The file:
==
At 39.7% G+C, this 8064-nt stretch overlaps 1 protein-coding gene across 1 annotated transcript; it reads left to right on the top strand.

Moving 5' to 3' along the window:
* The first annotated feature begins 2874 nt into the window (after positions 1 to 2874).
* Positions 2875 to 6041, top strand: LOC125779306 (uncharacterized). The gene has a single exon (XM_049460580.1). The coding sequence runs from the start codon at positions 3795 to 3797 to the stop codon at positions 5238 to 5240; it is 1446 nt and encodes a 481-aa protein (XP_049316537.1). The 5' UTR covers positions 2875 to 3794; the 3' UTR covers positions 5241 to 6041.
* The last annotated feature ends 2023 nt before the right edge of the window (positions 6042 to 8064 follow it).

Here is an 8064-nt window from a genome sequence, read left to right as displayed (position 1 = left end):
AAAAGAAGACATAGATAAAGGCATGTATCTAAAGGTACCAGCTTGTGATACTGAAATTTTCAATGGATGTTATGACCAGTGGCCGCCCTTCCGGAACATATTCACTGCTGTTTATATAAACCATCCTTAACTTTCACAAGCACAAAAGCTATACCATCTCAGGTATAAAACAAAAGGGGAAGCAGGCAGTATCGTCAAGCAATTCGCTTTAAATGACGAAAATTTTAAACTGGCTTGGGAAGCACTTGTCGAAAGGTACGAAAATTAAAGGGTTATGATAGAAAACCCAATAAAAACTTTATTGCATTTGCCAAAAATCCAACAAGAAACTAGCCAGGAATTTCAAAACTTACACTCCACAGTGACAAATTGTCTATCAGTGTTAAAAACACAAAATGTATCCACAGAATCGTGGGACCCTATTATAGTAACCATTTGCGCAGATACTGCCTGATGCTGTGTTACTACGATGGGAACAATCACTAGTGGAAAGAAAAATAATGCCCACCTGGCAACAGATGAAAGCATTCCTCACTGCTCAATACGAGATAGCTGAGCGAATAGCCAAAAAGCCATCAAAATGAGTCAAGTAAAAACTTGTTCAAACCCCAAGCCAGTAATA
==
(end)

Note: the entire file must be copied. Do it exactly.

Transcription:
At 39.7% G+C, this 8064-nt stretch overlaps 1 protein-coding gene across 1 annotated transcript; it reads left to right on the top strand.

Moving 5' to 3' along the window:
* The first annotated feature begins 2874 nt into the window (after positions 1 to 2874).
* Positions 2875 to 6041, top strand: LOC125779306 (uncharacterized). The gene has a single exon (XM_049460580.1). The coding sequence runs from the start codon at positions 3795 to 3797 to the stop codon at positions 5238 to 5240; it is 1446 nt and encodes a 481-aa protein (XP_049316537.1). The 5' UTR covers positions 2875 to 3794; the 3' UTR covers positions 5241 to 6041.
* The last annotated feature ends 2023 nt before the right edge of the window (positions 6042 to 8064 follow it).

Here is an 8064-nt window from a genome sequence, read left to right as displayed (position 1 = left end):
AAAAGAAGACATAGATAAAGGCATGTATCTAAAGGTACCAGCTTGTGATACTGAAATTTTCAATGGATGTTATGACCAGTGGCCGCCCTTCCGGAACATATTCACTGCTGTTTATATAAACCATCCTTAACTTTCACAAGCACAAAAGCTATACCATCTCAGGTATAAAACAAAAGGGGAAGCAGGCAGTATCGTCAAGCAATTCGCTTTAAATGACGAAAATTTTAAACTGGCTTGGGAAGCACTTGTCGAAAGGTACGAAAATTAAAGGGTTATGATAGAAAACCCAATAAAAACTTTATTGCATTTGCCAAAAATCCAACAAGAAACTAGCCAGGAATTTCAAAACTTACACTCCACAGTGACAAATTGTCTATCAGTGTTAAAAACACAAAATGTATCCACAGAATCGTGGGACCCTATTATAGTAACCATTTGCGCAGATACTGCCTGATGCTGTGTTACTACGATGGGAACAATCACTAGTGGAAAGAAAAATAATGCCCACCTGGCAACAGATGAAAGCATTCCTCACTGCTCAATACGAGATAGCTGAGCGAATAGCCAAAAAGCCATCAAAATGAGTCAAGTAAAAACTTGTTCAAACCCCAAGCCAGTAATA